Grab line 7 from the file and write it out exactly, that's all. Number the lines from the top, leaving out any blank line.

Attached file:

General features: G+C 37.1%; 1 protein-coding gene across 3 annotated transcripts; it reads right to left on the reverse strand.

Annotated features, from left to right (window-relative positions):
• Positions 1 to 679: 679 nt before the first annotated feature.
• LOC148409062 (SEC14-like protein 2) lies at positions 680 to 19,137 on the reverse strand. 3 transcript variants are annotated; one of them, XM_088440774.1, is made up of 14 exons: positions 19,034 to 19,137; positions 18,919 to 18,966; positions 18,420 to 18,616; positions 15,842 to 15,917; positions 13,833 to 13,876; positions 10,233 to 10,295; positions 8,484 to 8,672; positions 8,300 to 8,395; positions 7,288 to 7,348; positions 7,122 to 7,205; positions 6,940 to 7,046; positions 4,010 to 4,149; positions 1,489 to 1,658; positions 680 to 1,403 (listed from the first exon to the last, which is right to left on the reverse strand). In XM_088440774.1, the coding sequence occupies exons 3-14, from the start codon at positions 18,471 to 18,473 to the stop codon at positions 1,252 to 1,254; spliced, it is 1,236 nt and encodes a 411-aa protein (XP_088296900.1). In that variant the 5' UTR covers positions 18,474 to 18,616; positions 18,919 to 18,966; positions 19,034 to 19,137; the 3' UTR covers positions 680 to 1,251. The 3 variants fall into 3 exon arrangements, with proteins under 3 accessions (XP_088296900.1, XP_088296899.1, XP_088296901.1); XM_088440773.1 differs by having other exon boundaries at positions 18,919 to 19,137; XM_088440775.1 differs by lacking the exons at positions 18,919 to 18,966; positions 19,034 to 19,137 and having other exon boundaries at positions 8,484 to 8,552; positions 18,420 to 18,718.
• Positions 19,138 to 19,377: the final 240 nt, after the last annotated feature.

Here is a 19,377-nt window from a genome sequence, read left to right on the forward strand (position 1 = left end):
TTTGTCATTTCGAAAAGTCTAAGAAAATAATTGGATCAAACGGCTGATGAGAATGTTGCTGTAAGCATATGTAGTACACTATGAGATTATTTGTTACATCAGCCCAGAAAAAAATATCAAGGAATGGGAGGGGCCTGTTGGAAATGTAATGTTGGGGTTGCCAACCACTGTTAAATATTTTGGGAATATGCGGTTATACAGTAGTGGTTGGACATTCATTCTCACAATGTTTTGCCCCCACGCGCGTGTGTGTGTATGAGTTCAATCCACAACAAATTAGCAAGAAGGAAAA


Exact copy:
TTTGTCATTTCGAAAAGTCTAAGAAAATAATTGGATCAAACGGCTGATGAGAATGTTGCTGTAAGCATATGTAGTACACTATGAGATTATTTGTTACATCAGCCCAGAAAAAAATATCAAGGAATGGGAGGGGCCTGTTGGAAATGTAATGTTGGGGTTGCCAACCACTGTTAAATATTTTGGGAATATGCGGTTATACAGTAGTGGTTGGACATTCATTCTCACAATGTTTTGCCCCCACGCGCGTGTGTGTGTATGAGTTCAATCCACAACAAATTAGCAAGAAGGAAAA